Leila de Lima

DOJ moves to silence De Lima lawyers as 4-year trial gets intense

Lian Buan

TRIAL. Senator Leila De Lima is photographed here attending a hearing in court with her entourage of police escorts.

File photo by Darren Langit/Rappler

The court also issues a verbal order to De Lima's lawyers and the prosecution to refrain from talking to the media

The Department of Justice (DOJ) will move to cite in contempt the lawyers of jailed opposition Senator Leila De Lima over their media statements, as her nearly 4-year trial gets intense in a pandemic-era where coverage is limited by quarantine rules.

“Kami ay mag-fa-file ng petition for contempt kasi yung ginawa ng lawyers ni Senator De Lima is contemptuous. So we will file it at the soonest possible time, expect it to be filed latest by next week,” Prosecutor General Ben Malcontento said on Wednesday, November 11, during a Kapihan sa Manila Bay forum.

(We will file a petition for contempt because what Senator De Lima’s lawyers did is contemptuous. So we will file it at the soonest possible, expect it to be filed latest by next week.)

Rappler confirmed that the Muntinlupa Regional Trial Court (RTC) has issued a verbal warning to both parties – for them to refrain from releasing statements about the trial to media.

The Supreme Court in 2018 allowed media to cover De Lima’s trial, but when the pandemic hit and quarantine rules were put in place, courts restricted access to non-parties.

The first 3 years of De Lima’s trial moved very slowly, marked by postponements and routine testimonies. She was arrested and jailed in February 2017.

As the case nears its 4th year, however, vital testimonies and discoveries have come about, at least according to the senator’s lawyers.

De Lima’s lawyers, who attend the hearings in court, announced that in September, Anti-Money Laundering Council (AMLC) financial investigator Artemio Baculi Jr testified that De Lima was not involved in any suspicious transactions that would link her to the drug trade.

The DOJ prosecution had been saying all along that an AMLC report would pin De Lima down.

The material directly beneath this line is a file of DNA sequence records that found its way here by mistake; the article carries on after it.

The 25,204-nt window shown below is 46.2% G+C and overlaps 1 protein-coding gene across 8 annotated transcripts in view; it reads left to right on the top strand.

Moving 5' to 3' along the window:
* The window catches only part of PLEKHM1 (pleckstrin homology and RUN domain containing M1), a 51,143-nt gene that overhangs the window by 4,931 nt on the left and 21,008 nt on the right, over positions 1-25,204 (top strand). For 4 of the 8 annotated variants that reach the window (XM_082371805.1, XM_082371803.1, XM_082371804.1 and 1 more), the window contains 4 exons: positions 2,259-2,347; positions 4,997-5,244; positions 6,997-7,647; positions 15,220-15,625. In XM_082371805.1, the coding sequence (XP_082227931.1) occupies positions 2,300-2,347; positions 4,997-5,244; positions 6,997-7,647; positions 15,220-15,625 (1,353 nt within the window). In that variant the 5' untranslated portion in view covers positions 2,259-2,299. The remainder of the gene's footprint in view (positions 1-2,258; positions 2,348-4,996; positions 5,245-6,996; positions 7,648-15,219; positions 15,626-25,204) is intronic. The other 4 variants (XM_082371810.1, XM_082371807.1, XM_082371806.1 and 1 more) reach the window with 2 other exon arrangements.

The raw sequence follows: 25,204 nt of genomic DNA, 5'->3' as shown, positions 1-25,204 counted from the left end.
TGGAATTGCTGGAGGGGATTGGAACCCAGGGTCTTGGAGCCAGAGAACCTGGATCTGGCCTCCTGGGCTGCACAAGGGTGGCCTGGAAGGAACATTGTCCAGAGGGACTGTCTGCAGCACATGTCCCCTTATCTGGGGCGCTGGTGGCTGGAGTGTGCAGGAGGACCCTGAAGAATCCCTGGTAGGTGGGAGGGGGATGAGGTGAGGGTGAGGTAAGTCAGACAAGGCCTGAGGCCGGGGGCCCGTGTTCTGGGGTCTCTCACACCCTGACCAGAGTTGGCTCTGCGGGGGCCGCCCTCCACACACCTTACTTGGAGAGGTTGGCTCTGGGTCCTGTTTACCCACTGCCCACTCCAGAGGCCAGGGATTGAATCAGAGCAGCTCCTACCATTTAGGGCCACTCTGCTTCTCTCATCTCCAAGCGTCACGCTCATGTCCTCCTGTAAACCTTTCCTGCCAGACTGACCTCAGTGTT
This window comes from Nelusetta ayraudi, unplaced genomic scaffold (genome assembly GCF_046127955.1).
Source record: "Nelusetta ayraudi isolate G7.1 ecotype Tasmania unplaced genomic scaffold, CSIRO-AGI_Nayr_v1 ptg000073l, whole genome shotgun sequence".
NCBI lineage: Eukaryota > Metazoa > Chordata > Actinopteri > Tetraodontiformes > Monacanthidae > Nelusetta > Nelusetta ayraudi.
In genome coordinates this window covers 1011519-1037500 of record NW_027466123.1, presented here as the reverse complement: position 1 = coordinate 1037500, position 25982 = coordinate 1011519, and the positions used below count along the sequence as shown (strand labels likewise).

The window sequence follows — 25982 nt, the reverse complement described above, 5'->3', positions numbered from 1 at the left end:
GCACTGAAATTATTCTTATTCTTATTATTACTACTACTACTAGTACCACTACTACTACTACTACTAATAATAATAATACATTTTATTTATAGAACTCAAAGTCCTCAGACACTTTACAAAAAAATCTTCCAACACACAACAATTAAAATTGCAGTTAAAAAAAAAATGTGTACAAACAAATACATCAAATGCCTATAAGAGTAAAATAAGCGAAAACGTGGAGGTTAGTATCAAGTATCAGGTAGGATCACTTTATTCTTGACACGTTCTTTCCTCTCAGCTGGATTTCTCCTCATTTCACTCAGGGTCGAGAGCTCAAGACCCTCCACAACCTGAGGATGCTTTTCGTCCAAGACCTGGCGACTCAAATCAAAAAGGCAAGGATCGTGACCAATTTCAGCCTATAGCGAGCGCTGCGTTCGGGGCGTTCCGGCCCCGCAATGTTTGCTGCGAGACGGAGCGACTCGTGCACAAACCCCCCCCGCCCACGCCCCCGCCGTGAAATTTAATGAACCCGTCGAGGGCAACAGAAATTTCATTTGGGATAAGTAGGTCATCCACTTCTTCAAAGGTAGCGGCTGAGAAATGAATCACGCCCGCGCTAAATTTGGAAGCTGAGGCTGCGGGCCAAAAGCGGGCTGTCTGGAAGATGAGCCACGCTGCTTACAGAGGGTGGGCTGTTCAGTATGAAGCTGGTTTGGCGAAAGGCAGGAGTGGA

“There is an AMLC report, but the problem is we in the prosecution, we will not discuss it in public. Let the court decide on that,” Malcontento said.

De Lima’s lawyer Boni Tacardon also announced on November 6 that drug convict Vicente Sy said he never handed money to De Lima, contrary to an earlier testimony that he gave P500,000 to the senator for her 2016 campaign.

Malcontento claimed that De Lima’s lawyers are cherry-picking the testimonies when they release them to the media.

“Ang nangyari po kasi dyan yung konting sagot ng witness yun lang ang ipi-pick up at not the entirety of the testimony, wala po yan, it is not fair,” said Malcontento. (What happened there, they only pick up bits of what the witness answers and not the entirety of the testimony, there was (no such recantation), it is not fair.)

Sub judice

Asked for their version of the hearings, Malcontento said they will follow the sub judice rule and keep the trial off the media. It is also what Justice Secretary Menardo Guevarra instructed, Malcontento said.

Before the pandemic, DOJ prosecutors in the De Lima trial would give reporters interview. This was during the time when reporters could still cover the hearing. Why invoke sub judice now?

“It’s one thing to state facts about the court proceedings; it’s a totally different matter to give an opinion about the weight of the evidence,” said Guevarra.

De Lima has been joining the hearing via videoconference.

The Supreme Court has allowed a mechanism where the public can apply to access the virtual hearing, but left it to judges to allow it or not. – Rappler.com

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Lian Buan

Lian Buan covers justice and corruption for Rappler. She is interested in decisions, pleadings, audits, contracts, and other documents that establish a trail. If you have leads, email lian.buan@rappler.com or tweet @lianbuan.